The Zany Zoom Schedule: 5Qs with Ed Giron

By Steven Libowitz   |   September 10, 2020

Actor-director-playwright Ed Giron has been a very busy thespian despite the limitations of the pandemic. Although in-person appearances have been curtailed due to COVID, of course, the well-known Santa Barbara actor has found, or mostly fashioned, frequent opportunities to perform and/or direct theater events online.

Ed Giron has stayed hyper busy throughout confinement, writing, directing, and acting in a number of plays that will be broadcast starting this month

Giron’s lockdown list began with recording himself reading “Bedtime Stories” of tales from Edgar Allen Poe, including “The Masque of the Red Death,” a 180-year-old story about a prince who locks people up in his castle thinking that he’s impervious to the plague, and “The Cask of Amontillado,” which Giron said is “very appropriate for people who were quarantined at this particular moment.” More recently, Giron has acted and directed readings and other online productions for companies in Los Angeles, where he’s also booked for supporting roles in live-streamed Zoom productions of Frankenstein and Uncle Vanya with Topanga Actor’s Theater in the fall.

In the meantime, though, there are two evenings featuring run-throughs of new works he’s written since the shutdown began. Readings with Friends will premiere Giron’s Reservations as the centerpiece of a sandwich of three one-act comedies that also features David Ives’ Groundhog Day-esque Variations on the Death of Trotsky and Mystery at Twicknam Vicarage, a sendup of classic British suspense plays. The cast for the 7 pm Zoom show on Wednesday, September 16, includes Giron along with actors Paul Canter, Deborah Helm, Carol Metcalf, Jerry Oshinsky, Felicia Hall, Geren Piltz, Mindy Turano, and E Bonnie Lewis. The following Wednesday brings the debut of Parting Ways, a two-character drama which Giron will direct over Zoom. 

Q. What is it that’s made you so productive during this timeframe?

A. One of the reasons is the desire to perform and to relate performances in some way to COVID, which is why I recorded the Poe stories. Some of the Zoom theater we’ve done has been comedic plays to try and get people out of a feeling of not having the ability to be entertained or the ability to laugh. The motivation is generated by finding creative avenues in a time when you’re denied some of the regular outlets for those pursuits.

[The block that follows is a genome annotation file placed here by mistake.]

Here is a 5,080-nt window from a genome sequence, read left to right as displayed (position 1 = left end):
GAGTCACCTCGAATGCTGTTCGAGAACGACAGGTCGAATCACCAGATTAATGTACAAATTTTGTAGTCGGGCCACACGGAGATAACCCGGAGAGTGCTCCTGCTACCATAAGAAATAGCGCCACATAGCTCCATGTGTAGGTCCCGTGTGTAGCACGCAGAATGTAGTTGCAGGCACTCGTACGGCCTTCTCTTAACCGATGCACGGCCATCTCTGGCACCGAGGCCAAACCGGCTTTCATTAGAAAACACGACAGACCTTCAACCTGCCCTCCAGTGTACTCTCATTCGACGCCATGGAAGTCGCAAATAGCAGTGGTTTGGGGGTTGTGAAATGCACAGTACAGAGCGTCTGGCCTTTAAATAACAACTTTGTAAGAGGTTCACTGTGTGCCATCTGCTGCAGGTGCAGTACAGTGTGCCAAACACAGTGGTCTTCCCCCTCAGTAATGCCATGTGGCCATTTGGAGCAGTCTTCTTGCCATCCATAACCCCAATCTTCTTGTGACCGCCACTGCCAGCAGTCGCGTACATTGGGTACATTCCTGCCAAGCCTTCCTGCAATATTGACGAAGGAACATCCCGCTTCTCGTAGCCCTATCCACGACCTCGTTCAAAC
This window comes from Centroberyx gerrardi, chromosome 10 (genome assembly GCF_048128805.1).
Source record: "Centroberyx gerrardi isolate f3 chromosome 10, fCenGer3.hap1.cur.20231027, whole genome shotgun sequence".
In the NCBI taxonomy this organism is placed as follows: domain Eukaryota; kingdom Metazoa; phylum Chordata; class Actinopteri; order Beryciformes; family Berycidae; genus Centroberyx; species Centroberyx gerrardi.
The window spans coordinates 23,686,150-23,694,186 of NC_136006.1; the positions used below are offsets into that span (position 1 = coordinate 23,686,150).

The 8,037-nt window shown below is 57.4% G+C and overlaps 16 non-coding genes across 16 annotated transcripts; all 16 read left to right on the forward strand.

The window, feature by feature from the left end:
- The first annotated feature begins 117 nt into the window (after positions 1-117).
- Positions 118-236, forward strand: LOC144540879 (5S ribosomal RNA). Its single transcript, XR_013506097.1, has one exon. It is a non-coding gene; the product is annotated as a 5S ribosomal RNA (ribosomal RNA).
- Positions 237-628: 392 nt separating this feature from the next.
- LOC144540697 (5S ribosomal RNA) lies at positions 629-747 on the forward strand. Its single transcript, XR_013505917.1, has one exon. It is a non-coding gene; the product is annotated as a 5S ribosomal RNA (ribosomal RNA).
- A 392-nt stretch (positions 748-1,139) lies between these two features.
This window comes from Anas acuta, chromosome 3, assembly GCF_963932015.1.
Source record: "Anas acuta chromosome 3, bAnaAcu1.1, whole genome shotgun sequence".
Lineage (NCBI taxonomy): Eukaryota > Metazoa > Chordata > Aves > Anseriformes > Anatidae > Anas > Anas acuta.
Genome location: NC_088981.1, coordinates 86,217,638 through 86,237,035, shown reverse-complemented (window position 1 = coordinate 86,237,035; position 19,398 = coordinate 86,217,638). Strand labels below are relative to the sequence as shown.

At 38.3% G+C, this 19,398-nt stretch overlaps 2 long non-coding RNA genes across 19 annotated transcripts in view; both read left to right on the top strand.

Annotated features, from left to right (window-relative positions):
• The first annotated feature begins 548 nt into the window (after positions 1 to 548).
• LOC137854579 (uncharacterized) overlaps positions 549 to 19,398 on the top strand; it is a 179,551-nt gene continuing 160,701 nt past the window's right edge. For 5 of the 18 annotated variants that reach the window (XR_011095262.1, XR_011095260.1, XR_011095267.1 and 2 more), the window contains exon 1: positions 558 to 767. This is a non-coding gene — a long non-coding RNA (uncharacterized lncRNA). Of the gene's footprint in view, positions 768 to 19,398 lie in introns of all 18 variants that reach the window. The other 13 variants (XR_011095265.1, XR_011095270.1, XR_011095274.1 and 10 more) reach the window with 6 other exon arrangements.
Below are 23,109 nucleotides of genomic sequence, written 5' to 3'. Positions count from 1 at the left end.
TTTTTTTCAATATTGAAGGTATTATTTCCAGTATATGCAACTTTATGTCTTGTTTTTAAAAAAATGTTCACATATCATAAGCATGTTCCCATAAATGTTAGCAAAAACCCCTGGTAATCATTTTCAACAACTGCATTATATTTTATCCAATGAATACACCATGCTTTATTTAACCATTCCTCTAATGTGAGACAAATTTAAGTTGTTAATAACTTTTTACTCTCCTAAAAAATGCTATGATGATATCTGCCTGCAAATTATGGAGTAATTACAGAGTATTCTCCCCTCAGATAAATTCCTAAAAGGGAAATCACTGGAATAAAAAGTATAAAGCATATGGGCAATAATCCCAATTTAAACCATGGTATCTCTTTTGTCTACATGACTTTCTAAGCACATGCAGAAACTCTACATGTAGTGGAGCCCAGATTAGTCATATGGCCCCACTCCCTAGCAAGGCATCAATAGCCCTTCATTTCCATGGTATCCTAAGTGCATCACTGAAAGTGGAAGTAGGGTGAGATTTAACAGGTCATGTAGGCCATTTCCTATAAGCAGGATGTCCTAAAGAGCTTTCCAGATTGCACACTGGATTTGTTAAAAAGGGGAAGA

I directed a very obscure Noël Coward play called The Better Half that was literally lost for more than 80 years, so chances are you haven’t seen it. It was a great challenge to direct on Zoom but it turned out quite well.

You’ve had an affinity for David Ives’s plays ever since I can remember. Why?

The draw is that they’re very funny, they’re eccentric, and they’re very real with real characters that are just in bizarre situations. David has a great gift for comedic timing and a great gift for words. He’s also actually one of Broadway’s most sought after script doctors, tweaking shows before they open. The reason these plays are good for Zoom is that even though they’re short they have a true beginning, middle, and end. So the characters develop well and the situation resolves in 15 or 20 minutes. That’s much more digestible on Zoom than a two-and-a-half-hour play.

Based on reading your one-liner about Reservations, it sounds like it could have been another short comedy by Ives, two people having relationship issues in a restaurant.

It may be a little like Ives in that it’s a bit bizarre. The play bends the contours of time to show a relationship over a period of decades and some unexpected things that happen along the way. I’ll be directing Jerry Oshinsky, Felicia Hall, Geren Piltz, and Mindy Turano.

I’m doing the math: four actors and just two characters equals a lot of elapsed time. How did you come up with the story?

From an ex-girlfriend who, when she went to the restroom, used to take forever to come back. That’s a little clue to the passage of time.

What about Parting Ways?

It’s fiction based upon quite a number of people I’ve known in my life, including myself. It came from a revelation I had when I visited a gravesite of someone who was close to me, and how I’d neglected to visit for such a long time. And the grave itself was neglected. And I thought that when people die, we say, We’ll never forget you, I’ll always carry the memory, I’ll always come visit. And we don’t… I created two characters – one very young lady and the other a guy who’s more middle-aged, played by Felicia Hall and Paul Canter – who meet at a cemetery where they’re expressing their grief and feelings in totally different ways. It’s a relationship that starts between two people who have such opposite feelings and thoughts about how to observe passages in life. There are a few funny moments, but it’s more serious, which is why we decided to put it on its own night.

(For more info and optional free reservations, visit for the September 16 reading, and for September 23; both stream online at followed by a talkback with Giron and the actors. For the Poe story readings and to view a recording of The Better Half, visit Giron’s YouTube channel by searching “Edward Giron” on


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